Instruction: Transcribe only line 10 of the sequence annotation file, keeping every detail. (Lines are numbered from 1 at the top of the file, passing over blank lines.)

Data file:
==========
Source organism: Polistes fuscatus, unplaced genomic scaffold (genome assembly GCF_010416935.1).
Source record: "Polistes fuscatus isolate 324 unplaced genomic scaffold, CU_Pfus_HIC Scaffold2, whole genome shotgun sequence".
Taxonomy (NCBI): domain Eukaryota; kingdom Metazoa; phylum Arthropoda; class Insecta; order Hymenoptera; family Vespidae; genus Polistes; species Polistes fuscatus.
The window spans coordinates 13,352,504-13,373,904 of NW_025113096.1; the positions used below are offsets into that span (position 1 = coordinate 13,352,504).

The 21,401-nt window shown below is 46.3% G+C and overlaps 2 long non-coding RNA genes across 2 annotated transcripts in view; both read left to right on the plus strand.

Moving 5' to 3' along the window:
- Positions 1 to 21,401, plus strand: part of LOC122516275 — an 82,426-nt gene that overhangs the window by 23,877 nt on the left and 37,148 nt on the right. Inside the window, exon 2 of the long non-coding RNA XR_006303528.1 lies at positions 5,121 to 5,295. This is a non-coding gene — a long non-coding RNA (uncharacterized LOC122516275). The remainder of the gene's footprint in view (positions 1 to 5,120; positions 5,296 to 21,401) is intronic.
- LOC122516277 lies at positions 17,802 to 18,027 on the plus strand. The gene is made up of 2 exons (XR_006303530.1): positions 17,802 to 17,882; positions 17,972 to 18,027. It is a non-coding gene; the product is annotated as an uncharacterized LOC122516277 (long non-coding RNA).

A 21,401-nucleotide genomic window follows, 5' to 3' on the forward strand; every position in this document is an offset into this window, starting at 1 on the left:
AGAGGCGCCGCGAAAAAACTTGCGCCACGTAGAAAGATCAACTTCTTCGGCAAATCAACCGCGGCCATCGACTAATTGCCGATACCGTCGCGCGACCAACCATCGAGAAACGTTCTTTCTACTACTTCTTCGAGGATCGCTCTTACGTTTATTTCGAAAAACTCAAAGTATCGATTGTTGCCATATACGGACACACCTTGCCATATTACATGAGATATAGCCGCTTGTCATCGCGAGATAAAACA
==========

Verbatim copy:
AGAGGCGCCGCGAAAAAACTTGCGCCACGTAGAAAGATCAACTTCTTCGGCAAATCAACCGCGGCCATCGACTAATTGCCGATACCGTCGCGCGACCAACCATCGAGAAACGTTCTTTCTACTACTTCTTCGAGGATCGCTCTTACGTTTATTTCGAAAAACTCAAAGTATCGATTGTTGCCATATACGGACACACCTTGCCATATTACATGAGATATAGCCGCTTGTCATCGCGAGATAAAACA